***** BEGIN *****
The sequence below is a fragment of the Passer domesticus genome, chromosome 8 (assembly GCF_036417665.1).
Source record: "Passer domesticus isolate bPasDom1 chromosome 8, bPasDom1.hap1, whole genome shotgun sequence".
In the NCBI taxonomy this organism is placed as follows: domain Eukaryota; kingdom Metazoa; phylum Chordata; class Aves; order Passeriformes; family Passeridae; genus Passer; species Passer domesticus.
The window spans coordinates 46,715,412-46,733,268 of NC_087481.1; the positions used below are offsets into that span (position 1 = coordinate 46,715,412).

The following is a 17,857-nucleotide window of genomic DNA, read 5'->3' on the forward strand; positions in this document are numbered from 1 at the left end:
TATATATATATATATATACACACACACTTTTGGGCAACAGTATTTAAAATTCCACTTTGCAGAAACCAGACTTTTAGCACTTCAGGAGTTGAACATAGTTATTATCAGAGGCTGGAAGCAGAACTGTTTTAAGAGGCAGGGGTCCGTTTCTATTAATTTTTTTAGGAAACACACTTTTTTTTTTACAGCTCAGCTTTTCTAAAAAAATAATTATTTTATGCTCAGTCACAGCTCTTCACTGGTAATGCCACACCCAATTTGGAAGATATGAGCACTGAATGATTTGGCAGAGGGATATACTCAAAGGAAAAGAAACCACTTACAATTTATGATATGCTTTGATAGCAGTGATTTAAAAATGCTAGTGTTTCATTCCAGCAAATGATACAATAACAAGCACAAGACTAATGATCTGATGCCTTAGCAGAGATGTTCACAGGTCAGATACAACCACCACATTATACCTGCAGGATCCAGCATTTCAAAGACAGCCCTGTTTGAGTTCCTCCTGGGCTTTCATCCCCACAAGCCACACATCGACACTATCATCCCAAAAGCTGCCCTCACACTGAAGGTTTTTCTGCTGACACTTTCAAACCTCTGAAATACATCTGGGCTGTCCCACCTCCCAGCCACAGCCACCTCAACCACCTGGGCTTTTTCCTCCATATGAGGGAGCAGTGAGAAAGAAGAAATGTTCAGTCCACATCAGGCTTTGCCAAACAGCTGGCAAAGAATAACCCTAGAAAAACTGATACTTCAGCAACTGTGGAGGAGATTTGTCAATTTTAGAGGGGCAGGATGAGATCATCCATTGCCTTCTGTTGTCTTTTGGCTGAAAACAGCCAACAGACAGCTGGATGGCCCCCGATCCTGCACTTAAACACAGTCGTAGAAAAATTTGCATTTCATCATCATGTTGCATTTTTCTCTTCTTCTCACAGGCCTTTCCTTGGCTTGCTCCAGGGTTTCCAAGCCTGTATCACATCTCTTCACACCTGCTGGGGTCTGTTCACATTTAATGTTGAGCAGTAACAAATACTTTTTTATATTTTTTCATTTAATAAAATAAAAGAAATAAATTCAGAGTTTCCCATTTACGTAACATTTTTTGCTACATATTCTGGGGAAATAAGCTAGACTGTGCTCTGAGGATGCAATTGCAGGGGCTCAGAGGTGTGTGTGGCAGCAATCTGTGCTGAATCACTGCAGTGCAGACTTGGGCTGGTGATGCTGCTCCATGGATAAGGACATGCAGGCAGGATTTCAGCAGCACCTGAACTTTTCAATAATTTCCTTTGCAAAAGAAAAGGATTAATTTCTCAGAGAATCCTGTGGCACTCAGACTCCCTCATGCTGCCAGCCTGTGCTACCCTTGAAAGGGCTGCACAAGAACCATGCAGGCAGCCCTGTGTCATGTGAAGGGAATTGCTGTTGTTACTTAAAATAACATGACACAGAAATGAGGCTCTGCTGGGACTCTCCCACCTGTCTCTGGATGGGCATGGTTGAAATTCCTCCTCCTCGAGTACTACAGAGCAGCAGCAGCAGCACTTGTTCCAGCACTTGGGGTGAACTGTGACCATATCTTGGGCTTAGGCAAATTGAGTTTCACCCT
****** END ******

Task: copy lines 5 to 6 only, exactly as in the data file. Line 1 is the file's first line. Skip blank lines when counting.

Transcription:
The following is a 17,857-nucleotide window of genomic DNA, read 5'->3' on the forward strand; positions in this document are numbered from 1 at the left end:
TATATATATATATATATACACACACACTTTTGGGCAACAGTATTTAAAATTCCACTTTGCAGAAACCAGACTTTTAGCACTTCAGGAGTTGAACATAGTTATTATCAGAGGCTGGAAGCAGAACTGTTTTAAGAGGCAGGGGTCCGTTTCTATTAATTTTTTTAGGAAACACACTTTTTTTTTTACAGCTCAGCTTTTCTAAAAAAATAATTATTTTATGCTCAGTCACAGCTCTTCACTGGTAATGCCACACCCAATTTGGAAGATATGAGCACTGAATGATTTGGCAGAGGGATATACTCAAAGGAAAAGAAACCACTTACAATTTATGATATGCTTTGATAGCAGTGATTTAAAAATGCTAGTGTTTCATTCCAGCAAATGATACAATAACAAGCACAAGACTAATGATCTGATGCCTTAGCAGAGATGTTCACAGGTCAGATACAACCACCACATTATACCTGCAGGATCCAGCATTTCAAAGACAGCCCTGTTTGAGTTCCTCCTGGGCTTTCATCCCCACAAGCCACACATCGACACTATCATCCCAAAAGCTGCCCTCACACTGAAGGTTTTTCTGCTGACACTTTCAAACCTCTGAAATACATCTGGGCTGTCCCACCTCCCAGCCACAGCCACCTCAACCACCTGGGCTTTTTCCTCCATATGAGGGAGCAGTGAGAAAGAAGAAATGTTCAGTCCACATCAGGCTTTGCCAAACAGCTGGCAAAGAATAACCCTAGAAAAACTGATACTTCAGCAACTGTGGAGGAGATTTGTCAATTTTAGAGGGGCAGGATGAGATCATCCATTGCCTTCTGTTGTCTTTTGGCTGAAAACAGCCAACAGACAGCTGGATGGCCCCCGATCCTGCACTTAAACACAGTCGTAGAAAAATTTGCATTTCATCATCATGTTGCATTTTTCTCTTCTTCTCACAGGCCTTTCCTTGGCTTGCTCCAGGGTTTCCAAGCCTGTATCACATCTCTTCACACCTGCTGGGGTCTGTTCACATTTAATGTTGAGCAGTAACAAATACTTTTTTATATTTTTTCATTTAATAAAATAAAAGAAATAAATTCAGAGTTTCCCATTTACGTAACATTTTTTGCTACATATTCTGGGGAAATAAGCTAGACTGTGCTCTGAGGATGCAATTGCAGGGGCTCAGAGGTGTGTGTGGCAGCAATCTGTGCTGAATCACTGCAGTGCAGACTTGGGCTGGTGATGCTGCTCCATGGATAAGGACATGCAGGCAGGATTTCAGCAGCACCTGAACTTTTCAATAATTTCCTTTGCAAAAGAAAAGGATTAATTTCTCAGAGAATCCTGTGGCACTCAGACTCCCTCATGCTGCCAGCCTGTGCTACCCTTGAAAGGGCTGCACAAGAACCATGCAGGCAGCCCTGTGTCATGTGAAGGGAATTGCTGTTGTTACTTAAAATAACATGACACAGAAATGAGGCTCTGCTGGGACTCTCCCACCTGTCTCTGGATGGGCATGGTTGAAATTCCTCCTCCTCGAGTACTACAGAGCAGCAGCAGCAGCACTTGTTCCAGCACTTGGGGTGAACTGTGACCATATCTTGGGCTTAGGCAAATTGAGTTTCACCCT